Facebook Inc said on Wednesday it is starting to remove the recommendations it gives global users for political and social issue Facebook groups, a move it has billed as turning down tension on the site.
The company also announced in a blog post changes aimed at reducing the reach of groups that break site rules, including showing them lower in algorithmic recommendations and alerting people when they go to join a group that has previously violated policies.
Researchers and civil rights organizations have long warned that Facebook groups, a product the company has vigorously promoted as providing places for people with common interests, like sports or music, have also been used to spread misinformation and organize extremist activity.
In an interview on Tuesday, Tom Alison, Facebook's vice president of engineering, said Facebook was aggressively investing in groups.
He said the changes to political and civic group recommendations, which Facebook CEO Mark Zuckerberg announced on an earnings call in January, were due to users wanting to see less political content.
"They want us to turn down the temperature a little bit," said Alison.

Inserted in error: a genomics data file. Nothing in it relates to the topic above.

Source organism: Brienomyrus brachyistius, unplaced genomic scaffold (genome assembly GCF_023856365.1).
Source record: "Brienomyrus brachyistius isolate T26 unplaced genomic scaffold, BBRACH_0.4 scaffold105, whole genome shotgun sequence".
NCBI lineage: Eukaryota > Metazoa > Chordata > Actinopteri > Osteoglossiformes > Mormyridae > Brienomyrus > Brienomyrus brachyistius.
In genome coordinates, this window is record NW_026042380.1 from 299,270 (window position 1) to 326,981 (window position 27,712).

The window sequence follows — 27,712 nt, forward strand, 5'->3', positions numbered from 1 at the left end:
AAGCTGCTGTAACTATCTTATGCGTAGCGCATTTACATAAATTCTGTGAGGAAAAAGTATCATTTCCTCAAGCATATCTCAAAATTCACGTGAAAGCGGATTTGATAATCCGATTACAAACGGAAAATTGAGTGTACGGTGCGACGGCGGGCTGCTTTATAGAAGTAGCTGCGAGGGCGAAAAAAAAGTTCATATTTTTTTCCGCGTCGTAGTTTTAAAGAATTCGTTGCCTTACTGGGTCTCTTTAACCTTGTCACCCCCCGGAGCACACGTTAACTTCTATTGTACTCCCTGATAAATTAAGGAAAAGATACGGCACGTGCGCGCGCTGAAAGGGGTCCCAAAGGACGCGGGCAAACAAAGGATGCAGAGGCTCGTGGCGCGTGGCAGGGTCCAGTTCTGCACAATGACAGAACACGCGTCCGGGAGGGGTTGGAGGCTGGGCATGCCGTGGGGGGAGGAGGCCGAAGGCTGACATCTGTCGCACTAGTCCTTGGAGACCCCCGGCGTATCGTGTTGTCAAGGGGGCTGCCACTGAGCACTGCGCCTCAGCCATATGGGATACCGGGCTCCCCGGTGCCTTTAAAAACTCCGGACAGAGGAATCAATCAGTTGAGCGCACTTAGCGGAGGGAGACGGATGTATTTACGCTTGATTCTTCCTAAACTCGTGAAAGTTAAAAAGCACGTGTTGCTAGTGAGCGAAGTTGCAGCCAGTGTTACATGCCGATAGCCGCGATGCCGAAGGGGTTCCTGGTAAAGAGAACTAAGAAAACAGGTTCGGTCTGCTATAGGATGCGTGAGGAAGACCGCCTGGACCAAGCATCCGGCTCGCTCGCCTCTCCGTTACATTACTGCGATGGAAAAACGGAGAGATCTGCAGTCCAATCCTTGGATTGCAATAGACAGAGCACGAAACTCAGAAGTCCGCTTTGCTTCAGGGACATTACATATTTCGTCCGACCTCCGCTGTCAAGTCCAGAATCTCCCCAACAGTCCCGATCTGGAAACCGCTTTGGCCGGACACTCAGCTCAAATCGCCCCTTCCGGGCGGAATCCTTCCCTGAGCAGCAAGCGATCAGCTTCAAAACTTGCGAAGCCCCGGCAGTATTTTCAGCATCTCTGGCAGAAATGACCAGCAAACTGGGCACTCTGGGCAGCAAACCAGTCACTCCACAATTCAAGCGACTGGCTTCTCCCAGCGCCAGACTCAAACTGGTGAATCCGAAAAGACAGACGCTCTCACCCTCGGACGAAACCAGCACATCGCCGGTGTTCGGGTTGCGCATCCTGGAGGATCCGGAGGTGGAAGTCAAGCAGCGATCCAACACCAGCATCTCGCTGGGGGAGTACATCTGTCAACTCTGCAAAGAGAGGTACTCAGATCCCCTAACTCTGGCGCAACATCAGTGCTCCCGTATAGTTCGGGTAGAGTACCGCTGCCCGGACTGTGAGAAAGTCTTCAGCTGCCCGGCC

He said newly created groups on any topic would need to wait 21 days before becoming eligible for recommendation in order to give Facebook time to understand how a group would operate.
Since 2017, Facebook has made groups a strategic priority, and Zuckerberg credits the feature as a way to foster "meaningful connections." Last year, it stepped up promotion of groups in news feeds and search engine results.
But during the coronavirus pandemic, Facebook stopped recommending health groups to users, saying they needed authoritative sources of information. It also cracked down on certain groups in recent months as part of policy changes to curb "militarized social movements."
In the months before the US election and the Jan. 6 Capitol assault, Facebook groups buzzed with misinformation and violent rhetoric. "Stop the Steal" groups rapidly swelled despite the pauses on recommendations.
Facebook said on Wednesday it would require group moderators to temporarily approve posts for groups with a "substantial" number of rule-breaking members or members who were part of other groups removed for rule violations.
It also said it would show rule-breaking groups' content lower in members' news feeds and temporarily stop repeat rule-breaking members from being able to post or create new groups.
Facebook's Alison declined to say what criteria would determine when a rule-breaking group or its members would be removed from the platform.